Peter Pan collar
A Peter Pan collar is a popular term for a style of clothing collar. It is named after the collar of Maude Adams's costume in her 1905 role as Peter Pan, although similar styles had been worn before this date.
The Peter Pan collar is a form of flat collar, one of the three basic collar types along with stand and roll collars. It is cut to fit around the neckline, following the curve, and to lie flat upon the torso. It can be made either as one part, with a front-fastening bodice, or in two parts to accommodate a back fastening while retaining the front opening. It is defined as small and soft, with rounded corners. Although regularly part of women's fashion since the 1900s, including a popular wedding dress detail in the mid-20th century, the collar has been mainly associated with children's wear since the 1920s.
The first official Peter Pan collar was designed by John White Alexander and his wife in collaboration with Maude Adams for the 1905 production of Peter and Wendy in New York. Neither J. M. Barrie's book or play (which described Peter as wearing cobwebs and leaves), nor the original 1904 London production starring Nina Boucicault (in a cape), had featured a similar design. Even though subsequent Peter Pans did not wear the collar, Adams's collar proved a fashion success in the United States and United Kingdom and retained its association with her role.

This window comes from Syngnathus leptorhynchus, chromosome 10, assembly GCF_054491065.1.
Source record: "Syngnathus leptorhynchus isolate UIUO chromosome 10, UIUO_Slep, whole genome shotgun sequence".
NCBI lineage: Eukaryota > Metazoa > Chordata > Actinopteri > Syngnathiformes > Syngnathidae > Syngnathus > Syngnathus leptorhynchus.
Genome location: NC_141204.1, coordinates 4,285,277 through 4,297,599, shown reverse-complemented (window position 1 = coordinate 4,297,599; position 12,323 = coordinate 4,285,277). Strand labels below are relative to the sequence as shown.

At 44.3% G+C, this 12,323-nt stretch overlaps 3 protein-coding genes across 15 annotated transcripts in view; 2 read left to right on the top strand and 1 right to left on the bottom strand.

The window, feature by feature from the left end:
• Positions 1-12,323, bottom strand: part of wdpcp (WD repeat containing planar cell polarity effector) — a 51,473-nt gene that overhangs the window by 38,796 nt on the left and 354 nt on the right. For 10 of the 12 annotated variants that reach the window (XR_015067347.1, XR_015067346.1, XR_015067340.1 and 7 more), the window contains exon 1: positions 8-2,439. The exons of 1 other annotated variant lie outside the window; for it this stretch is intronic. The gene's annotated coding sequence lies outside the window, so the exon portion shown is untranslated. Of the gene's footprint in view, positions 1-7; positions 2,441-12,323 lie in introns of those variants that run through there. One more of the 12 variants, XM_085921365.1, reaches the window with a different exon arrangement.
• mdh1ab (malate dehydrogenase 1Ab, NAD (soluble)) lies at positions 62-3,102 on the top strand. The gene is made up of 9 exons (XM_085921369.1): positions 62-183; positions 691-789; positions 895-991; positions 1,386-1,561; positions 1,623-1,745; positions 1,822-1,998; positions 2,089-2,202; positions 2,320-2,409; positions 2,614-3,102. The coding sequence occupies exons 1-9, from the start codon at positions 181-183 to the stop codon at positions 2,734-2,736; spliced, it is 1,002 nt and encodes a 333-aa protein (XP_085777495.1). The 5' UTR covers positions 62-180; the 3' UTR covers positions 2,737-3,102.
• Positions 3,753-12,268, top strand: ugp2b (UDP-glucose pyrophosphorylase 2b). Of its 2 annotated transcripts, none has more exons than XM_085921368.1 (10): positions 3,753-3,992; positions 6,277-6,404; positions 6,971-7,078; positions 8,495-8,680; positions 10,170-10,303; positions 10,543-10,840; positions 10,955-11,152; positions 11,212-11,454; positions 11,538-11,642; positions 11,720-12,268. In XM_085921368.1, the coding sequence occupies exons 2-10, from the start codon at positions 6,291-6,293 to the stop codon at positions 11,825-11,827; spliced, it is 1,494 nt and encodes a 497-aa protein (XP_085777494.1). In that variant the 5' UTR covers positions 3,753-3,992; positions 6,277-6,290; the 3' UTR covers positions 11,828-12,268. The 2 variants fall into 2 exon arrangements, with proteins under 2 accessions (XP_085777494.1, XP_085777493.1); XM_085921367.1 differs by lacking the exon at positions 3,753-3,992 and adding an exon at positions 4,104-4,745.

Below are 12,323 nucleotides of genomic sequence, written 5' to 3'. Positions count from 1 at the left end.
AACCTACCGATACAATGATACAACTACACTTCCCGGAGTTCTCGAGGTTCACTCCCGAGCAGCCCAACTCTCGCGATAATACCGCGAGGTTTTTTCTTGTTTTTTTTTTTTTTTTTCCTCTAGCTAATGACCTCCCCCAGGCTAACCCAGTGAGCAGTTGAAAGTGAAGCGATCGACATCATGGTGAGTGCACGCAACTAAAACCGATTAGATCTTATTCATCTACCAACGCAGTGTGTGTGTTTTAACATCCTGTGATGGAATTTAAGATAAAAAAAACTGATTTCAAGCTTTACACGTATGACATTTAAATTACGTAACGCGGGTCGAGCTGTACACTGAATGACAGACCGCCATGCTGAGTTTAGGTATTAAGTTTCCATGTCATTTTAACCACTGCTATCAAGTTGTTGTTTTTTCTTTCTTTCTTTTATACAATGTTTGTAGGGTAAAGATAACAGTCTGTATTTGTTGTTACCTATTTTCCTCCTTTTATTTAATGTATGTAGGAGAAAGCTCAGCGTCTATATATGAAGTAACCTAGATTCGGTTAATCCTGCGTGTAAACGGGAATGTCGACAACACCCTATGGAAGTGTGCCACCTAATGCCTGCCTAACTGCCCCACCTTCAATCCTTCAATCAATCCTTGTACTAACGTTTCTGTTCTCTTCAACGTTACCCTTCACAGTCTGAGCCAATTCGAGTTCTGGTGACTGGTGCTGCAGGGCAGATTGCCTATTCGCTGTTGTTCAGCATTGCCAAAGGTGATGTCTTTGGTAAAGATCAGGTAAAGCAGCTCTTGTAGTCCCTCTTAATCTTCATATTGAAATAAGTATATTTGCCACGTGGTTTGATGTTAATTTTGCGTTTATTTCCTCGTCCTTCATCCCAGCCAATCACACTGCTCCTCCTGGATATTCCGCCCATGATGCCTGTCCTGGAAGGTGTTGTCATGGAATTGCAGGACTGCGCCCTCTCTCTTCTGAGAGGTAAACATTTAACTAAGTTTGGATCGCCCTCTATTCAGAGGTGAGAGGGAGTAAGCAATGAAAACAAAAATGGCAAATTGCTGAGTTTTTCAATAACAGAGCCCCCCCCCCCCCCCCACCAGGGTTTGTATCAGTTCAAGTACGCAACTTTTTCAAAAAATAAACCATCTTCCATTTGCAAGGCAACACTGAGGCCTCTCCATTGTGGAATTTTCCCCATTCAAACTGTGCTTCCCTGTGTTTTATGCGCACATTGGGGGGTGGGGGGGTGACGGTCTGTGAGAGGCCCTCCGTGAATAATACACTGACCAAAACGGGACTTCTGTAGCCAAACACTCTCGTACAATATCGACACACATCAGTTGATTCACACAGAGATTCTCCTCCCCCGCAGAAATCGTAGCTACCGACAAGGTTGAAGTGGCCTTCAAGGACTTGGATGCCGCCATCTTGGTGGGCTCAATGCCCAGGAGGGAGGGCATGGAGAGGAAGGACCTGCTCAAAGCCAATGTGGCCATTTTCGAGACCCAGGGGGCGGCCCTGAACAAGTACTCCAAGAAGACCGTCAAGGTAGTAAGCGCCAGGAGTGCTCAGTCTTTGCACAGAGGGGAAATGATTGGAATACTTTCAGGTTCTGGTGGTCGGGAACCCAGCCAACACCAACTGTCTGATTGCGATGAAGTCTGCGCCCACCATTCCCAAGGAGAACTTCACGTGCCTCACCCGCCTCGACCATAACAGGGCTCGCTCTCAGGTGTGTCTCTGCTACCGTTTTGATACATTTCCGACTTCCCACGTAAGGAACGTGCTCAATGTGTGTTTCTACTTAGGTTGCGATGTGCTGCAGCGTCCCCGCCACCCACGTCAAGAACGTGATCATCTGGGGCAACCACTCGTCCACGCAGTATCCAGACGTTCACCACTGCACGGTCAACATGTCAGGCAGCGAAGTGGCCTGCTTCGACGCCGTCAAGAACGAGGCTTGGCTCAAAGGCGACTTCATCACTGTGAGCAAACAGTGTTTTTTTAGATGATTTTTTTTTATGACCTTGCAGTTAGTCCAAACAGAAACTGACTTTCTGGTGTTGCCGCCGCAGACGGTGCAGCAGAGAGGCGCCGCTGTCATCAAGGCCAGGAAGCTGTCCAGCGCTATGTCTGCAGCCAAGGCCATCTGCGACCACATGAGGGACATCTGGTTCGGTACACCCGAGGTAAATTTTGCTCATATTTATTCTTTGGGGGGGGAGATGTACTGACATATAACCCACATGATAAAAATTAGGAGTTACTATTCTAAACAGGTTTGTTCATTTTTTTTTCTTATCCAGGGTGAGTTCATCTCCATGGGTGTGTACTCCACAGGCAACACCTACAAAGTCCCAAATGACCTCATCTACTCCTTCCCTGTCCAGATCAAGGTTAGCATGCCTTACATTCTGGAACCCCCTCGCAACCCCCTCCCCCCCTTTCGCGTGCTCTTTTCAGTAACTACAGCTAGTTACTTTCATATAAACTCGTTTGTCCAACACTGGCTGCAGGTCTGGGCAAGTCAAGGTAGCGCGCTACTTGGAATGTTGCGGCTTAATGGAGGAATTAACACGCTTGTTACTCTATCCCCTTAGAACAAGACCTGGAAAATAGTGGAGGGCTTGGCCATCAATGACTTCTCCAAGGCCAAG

However, the Peter Pan collar had similarities to a number of earlier designs, particularly the col Claudine or Claudine collar from Paris. The Claudine collar, a round collar worn with a check scarf, also had a literary source, being named after the publication of Colette's 1900 novel Claudine à l'école, in which it was worn by the title character. Claudine inspired a whole range of accessories bearing her name, including perfumes and the claudinet, described as a "round collar" for women and children.
Other parallels, also named after fictional characters, have been drawn between the Peter Pan collar and the collars associated with Little Lord Fauntleroy (introduced in 1885) and Buster Brown (1902), both of which inspired young boys' outfits based on their look.
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